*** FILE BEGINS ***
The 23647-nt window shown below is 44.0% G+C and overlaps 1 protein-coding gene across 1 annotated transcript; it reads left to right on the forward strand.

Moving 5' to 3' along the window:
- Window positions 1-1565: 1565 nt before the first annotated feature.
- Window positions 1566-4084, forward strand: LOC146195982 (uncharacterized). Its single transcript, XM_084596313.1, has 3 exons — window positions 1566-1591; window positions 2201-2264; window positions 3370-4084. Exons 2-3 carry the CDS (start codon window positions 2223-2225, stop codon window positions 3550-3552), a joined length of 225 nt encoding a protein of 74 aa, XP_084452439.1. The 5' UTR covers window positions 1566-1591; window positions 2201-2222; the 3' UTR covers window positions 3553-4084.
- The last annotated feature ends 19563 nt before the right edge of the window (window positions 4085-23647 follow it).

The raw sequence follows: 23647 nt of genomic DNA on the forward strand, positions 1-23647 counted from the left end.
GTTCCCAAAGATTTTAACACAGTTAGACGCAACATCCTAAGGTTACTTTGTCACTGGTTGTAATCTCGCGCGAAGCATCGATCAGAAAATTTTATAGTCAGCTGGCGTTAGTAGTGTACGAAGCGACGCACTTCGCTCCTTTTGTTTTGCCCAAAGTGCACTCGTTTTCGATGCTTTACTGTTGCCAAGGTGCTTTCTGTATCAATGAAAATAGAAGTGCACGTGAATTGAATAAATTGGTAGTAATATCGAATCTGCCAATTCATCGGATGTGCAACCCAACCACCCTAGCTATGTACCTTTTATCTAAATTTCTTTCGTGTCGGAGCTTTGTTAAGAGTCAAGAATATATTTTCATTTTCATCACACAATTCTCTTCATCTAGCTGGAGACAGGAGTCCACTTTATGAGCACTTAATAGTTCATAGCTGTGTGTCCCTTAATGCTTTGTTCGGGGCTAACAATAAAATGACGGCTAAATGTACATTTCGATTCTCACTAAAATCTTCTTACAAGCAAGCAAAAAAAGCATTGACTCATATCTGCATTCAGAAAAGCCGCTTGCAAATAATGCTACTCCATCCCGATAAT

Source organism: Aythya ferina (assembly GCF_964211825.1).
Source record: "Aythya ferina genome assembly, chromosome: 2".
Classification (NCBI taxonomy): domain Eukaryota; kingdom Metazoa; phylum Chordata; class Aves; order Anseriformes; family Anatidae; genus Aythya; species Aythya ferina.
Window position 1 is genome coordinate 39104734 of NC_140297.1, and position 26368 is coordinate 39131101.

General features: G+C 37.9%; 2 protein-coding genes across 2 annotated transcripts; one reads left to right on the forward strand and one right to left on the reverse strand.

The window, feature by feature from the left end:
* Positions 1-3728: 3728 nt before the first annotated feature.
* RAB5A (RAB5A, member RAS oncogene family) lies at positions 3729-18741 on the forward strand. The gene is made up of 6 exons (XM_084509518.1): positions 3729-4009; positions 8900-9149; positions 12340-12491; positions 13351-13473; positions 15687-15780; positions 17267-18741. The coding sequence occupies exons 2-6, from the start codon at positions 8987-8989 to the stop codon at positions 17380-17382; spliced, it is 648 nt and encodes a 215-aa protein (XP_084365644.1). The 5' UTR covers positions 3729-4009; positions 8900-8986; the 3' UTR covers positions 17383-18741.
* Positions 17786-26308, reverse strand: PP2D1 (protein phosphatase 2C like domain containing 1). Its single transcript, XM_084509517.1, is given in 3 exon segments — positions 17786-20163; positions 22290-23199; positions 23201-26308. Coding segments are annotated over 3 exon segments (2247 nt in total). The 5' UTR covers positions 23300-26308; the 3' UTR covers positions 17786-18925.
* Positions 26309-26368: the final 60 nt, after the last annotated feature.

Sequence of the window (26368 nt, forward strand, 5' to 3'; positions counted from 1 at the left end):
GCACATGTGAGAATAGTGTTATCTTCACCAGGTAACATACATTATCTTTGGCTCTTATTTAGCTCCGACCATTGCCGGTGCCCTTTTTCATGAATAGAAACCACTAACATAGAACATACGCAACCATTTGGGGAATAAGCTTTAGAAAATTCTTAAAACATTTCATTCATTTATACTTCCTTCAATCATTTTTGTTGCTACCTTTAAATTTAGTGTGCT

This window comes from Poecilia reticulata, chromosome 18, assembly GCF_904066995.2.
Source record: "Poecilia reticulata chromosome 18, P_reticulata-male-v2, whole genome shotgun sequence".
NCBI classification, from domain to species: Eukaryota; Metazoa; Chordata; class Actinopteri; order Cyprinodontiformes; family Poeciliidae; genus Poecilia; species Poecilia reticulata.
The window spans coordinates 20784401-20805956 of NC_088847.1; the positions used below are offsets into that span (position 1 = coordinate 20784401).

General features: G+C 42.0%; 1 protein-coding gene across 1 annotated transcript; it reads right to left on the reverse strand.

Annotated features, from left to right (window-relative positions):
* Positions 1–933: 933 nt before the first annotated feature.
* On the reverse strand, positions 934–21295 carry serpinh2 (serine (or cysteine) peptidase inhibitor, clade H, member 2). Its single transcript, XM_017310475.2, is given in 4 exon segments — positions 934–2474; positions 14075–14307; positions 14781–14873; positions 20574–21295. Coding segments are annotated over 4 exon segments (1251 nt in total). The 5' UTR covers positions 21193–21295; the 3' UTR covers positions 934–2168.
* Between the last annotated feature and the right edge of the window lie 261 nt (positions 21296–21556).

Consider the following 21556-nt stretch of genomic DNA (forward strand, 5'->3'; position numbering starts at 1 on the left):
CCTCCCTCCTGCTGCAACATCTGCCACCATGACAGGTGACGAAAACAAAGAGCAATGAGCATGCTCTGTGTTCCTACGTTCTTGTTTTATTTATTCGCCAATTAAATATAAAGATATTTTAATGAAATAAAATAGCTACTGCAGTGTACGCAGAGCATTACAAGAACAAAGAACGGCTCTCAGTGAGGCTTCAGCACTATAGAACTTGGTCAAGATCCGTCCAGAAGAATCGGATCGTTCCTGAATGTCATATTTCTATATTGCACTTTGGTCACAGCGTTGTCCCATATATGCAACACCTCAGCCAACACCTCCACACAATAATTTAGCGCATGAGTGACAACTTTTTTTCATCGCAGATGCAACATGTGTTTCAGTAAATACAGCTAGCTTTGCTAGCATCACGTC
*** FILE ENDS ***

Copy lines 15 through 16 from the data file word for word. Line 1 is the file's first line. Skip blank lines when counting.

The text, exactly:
* RAB5A (RAB5A, member RAS oncogene family) lies at positions 3729-18741 on the forward strand. The gene is made up of 6 exons (XM_084509518.1): positions 3729-4009; positions 8900-9149; positions 12340-12491; positions 13351-13473; positions 15687-15780; positions 17267-18741. The coding sequence occupies exons 2-6, from the start codon at positions 8987-8989 to the stop codon at positions 17380-17382; spliced, it is 648 nt and encodes a 215-aa protein (XP_084365644.1). The 5' UTR covers positions 3729-4009; positions 8900-8986; the 3' UTR covers positions 17383-18741.
* Positions 17786-26308, reverse strand: PP2D1 (protein phosphatase 2C like domain containing 1). Its single transcript, XM_084509517.1, is given in 3 exon segments — positions 17786-20163; positions 22290-23199; positions 23201-26308. Coding segments are annotated over 3 exon segments (2247 nt in total). The 5' UTR covers positions 23300-26308; the 3' UTR covers positions 17786-18925.